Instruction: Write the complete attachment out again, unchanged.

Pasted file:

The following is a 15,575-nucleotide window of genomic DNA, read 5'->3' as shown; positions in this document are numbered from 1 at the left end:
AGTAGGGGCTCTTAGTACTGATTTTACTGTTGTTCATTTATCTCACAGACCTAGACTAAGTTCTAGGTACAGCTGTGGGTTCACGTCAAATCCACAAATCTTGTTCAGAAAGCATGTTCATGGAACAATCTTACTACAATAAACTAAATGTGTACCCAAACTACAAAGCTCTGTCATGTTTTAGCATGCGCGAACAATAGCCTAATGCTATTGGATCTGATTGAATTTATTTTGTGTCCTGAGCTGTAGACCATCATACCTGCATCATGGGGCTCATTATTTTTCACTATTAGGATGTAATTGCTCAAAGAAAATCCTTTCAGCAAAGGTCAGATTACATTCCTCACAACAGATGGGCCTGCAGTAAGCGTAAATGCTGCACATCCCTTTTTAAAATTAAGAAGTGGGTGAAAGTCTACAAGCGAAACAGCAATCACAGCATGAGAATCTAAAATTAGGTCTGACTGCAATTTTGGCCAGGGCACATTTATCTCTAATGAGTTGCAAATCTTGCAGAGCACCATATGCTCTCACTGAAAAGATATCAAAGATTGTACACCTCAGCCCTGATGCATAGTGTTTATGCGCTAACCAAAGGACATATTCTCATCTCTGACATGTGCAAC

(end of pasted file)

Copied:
The following is a 15,575-nucleotide window of genomic DNA, read 5'->3' as shown; positions in this document are numbered from 1 at the left end:
AGTAGGGGCTCTTAGTACTGATTTTACTGTTGTTCATTTATCTCACAGACCTAGACTAAGTTCTAGGTACAGCTGTGGGTTCACGTCAAATCCACAAATCTTGTTCAGAAAGCATGTTCATGGAACAATCTTACTACAATAAACTAAATGTGTACCCAAACTACAAAGCTCTGTCATGTTTTAGCATGCGCGAACAATAGCCTAATGCTATTGGATCTGATTGAATTTATTTTGTGTCCTGAGCTGTAGACCATCATACCTGCATCATGGGGCTCATTATTTTTCACTATTAGGATGTAATTGCTCAAAGAAAATCCTTTCAGCAAAGGTCAGATTACATTCCTCACAACAGATGGGCCTGCAGTAAGCGTAAATGCTGCACATCCCTTTTTAAAATTAAGAAGTGGGTGAAAGTCTACAAGCGAAACAGCAATCACAGCATGAGAATCTAAAATTAGGTCTGACTGCAATTTTGGCCAGGGCACATTTATCTCTAATGAGTTGCAAATCTTGCAGAGCACCATATGCTCTCACTGAAAAGATATCAAAGATTGTACACCTCAGCCCTGATGCATAGTGTTTATGCGCTAACCAAAGGACATATTCTCATCTCTGACATGTGCAAC